In addition, we have declined to initiate a scope inquiry under 19 CFR 351.225(k)(2) as requested by petitioners. As explained in the Initiation Memorandum, we find that the petition from the underlying investigation as well as information from the International Trade Commission (ITC) referenced in the petition indicates that the diameters referenced in the scope of the Wire Rod Order pertain to actual diameters. Therefore, we find that wire rod with an actual diameter of less than 5.00 mm is not within the scope of the Wire Rod Order.

Our finding under 19 CFR 351.225 (k)(1), that wire rod with an actual diameter that is less than 5.00 mm is not within the scope of the Wire Rod Order, is consistent with our decision under 19 CFR 351.225(i) To initiate a minor alteration anti-circumvention inquiry concerning wire rod with an actual diameter between 4.75 mm and 5.00 mm. In Nippon Steel the Court of Appeals for the Federal Circuit (CAFC) found that the Department may be precluded from conducting a minor alteration inquiry in instances in which the product is well-known prior to the order and was specifically excluded from the investigation. See Nippon Steel Corp. v. United States, 219 F.3d 1348, 1356 (Fed. Cir. 2000) (Nippon Steel). The Wire Rod Order does not specifically exclude wire rod with an actual diameter between 4.75 mm and 5.00 mm and, thus, the conditions necessary to preclude a minor alteration inquiry are not present. The Department reached the same conclusion in this regard in the Wax Candles from the PRC Inquiry Prelim, which was upheld in the Wax Candles from the PRC Inquiry. See Later-Developed Merchandise Anticircumvention Inquiry of the Antidumping Duty Order on Petroleum Wax Candles from the People's Republic of China: Affirmative Preliminary Determination of Circumvention of the Antidumping Duty Order, 71 FR 32033, 32037 (June 2, 2006) (Wax Candles from the PRC Inquiry Prelim), see also Later-Developed Merchandise Anti-Circumvention Inquiry of the Antidumping Duty Order on Petroleum Wax Candles from the People's Republic of China: Affirmative Final Determination of Circumvention of the Anti-Dumping Duty Order, 71 FR 59076-59076 (October 6, 2006) (Wax Candles from the PRC Inquiry), and accompanying Issues and Decision Memorandum (Wax Candles from the PRC Inquiry Decision Memorandum).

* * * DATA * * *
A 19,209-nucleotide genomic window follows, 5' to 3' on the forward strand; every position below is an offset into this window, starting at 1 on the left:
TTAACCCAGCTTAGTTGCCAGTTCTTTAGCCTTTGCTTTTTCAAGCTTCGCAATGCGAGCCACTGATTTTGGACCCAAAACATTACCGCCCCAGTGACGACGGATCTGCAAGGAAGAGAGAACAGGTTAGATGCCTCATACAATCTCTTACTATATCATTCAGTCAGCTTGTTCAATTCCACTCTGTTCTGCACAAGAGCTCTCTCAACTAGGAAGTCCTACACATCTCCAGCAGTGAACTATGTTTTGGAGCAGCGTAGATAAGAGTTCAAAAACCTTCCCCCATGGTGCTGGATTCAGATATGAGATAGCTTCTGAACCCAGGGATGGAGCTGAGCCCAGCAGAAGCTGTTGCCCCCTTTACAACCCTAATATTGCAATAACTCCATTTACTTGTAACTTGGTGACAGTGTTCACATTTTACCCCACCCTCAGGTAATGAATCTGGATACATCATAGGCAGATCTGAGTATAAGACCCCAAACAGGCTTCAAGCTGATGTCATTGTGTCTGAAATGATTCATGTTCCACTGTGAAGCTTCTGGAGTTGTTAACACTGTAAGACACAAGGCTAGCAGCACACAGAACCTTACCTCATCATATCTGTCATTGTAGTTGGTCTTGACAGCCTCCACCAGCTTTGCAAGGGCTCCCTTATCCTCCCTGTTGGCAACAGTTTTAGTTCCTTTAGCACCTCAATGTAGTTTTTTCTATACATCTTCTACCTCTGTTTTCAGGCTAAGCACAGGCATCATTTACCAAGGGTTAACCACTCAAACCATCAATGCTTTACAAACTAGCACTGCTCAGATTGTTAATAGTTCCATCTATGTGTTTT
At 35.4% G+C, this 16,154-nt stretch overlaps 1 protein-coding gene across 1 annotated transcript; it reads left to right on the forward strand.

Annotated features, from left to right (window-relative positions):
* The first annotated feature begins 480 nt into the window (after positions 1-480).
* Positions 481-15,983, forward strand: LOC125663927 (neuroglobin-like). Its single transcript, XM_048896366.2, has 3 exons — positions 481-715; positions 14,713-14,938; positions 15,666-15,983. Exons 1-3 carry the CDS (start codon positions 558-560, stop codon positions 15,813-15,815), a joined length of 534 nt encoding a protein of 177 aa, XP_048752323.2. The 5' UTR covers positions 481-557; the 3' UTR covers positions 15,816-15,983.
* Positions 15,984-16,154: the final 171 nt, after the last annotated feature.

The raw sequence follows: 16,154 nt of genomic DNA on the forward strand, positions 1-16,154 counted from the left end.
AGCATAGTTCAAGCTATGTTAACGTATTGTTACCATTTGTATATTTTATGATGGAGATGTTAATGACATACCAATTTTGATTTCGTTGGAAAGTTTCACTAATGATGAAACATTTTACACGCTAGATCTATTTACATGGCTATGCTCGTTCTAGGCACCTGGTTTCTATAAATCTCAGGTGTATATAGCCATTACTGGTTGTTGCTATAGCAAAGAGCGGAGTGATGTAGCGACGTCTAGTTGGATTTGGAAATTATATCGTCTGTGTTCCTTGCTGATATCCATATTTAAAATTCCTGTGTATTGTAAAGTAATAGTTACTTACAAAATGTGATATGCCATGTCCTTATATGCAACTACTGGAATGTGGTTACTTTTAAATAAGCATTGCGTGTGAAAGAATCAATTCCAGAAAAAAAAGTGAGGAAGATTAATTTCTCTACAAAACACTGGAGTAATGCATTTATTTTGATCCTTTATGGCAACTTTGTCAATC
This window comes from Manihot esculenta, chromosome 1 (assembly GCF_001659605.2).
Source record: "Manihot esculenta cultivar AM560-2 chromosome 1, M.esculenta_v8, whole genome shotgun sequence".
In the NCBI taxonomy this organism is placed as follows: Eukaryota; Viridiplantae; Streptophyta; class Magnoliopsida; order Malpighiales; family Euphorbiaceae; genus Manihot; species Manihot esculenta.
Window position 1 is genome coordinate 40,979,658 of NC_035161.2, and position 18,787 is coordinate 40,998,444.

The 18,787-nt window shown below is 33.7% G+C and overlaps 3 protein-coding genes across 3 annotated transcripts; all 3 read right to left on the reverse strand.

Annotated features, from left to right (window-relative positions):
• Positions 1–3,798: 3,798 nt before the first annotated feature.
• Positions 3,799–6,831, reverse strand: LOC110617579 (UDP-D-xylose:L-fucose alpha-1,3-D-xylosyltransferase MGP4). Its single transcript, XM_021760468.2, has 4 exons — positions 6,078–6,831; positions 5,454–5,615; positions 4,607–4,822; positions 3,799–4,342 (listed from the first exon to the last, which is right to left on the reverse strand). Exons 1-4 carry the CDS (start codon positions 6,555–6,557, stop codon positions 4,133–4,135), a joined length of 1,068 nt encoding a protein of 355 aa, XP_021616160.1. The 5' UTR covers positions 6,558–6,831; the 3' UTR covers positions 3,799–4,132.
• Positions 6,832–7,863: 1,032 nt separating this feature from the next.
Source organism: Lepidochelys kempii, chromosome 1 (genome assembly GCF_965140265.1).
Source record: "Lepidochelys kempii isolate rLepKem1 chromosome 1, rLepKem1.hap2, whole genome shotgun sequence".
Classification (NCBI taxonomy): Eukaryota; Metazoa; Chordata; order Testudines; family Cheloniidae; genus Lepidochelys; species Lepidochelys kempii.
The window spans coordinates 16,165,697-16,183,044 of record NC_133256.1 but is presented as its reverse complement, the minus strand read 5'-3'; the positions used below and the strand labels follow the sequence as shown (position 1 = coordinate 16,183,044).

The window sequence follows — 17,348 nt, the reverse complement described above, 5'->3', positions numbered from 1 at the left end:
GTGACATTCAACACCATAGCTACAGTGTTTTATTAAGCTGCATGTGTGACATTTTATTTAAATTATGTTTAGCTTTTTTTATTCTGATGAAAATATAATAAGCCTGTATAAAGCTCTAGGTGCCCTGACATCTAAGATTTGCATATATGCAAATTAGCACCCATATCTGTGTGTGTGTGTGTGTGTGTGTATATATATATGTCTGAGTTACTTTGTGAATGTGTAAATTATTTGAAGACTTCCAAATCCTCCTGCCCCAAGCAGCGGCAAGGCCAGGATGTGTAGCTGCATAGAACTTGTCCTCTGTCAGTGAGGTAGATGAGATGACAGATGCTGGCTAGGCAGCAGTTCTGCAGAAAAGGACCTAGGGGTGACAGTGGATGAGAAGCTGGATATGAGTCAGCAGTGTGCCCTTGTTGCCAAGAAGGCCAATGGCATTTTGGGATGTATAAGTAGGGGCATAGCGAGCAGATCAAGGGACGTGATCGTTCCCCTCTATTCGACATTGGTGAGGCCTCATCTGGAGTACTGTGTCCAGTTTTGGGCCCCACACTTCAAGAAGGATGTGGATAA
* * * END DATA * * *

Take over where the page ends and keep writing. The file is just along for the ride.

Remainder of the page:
We are initiating this minor alteration anti-circumvention inquiry on Deacero and Ternium, the Mexican firms identified by petitioners in their circumvention allegations. However, within 45 days of the issuance of the initiation of this inquiry, if the Department receives sufficient evidence that other Mexican manufacturers are involved in the production of wire rod with an actual diameter between 4.75 mm and 5.00 mm, we will consider examining such additional manufacturers.

In accordance with 19 CFR 351.225(l)(2), if the Department issues a preliminary affirmative determination, we will then instruct CBP to suspend liquidation and require a cash deposit of estimated duties on the merchandise from firms covered by the determination.

The Department will, following consultation with interested parties, establish a schedule for questionnaires and comments on the issues. The Department intends to issue its final determination within 300 days of the date of publication of this initiation.

This notice is published in accordance with sections 781(c) and 781(d) of the Act and 19 CFR 351.225(i).

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Dated: May 31, 2011.

Ronald K. Lorentzen,

Deputy Assistant Secretary for Import Administration.

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Footnotes

1.  The term petitioners refers collectively to ArcelorMittal USA, et. al. and Nucro/Cascade.

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[FR Doc. 2011-14047 Filed 6-7-11; 8:45 am]

BILLING CODE 3510-DS-P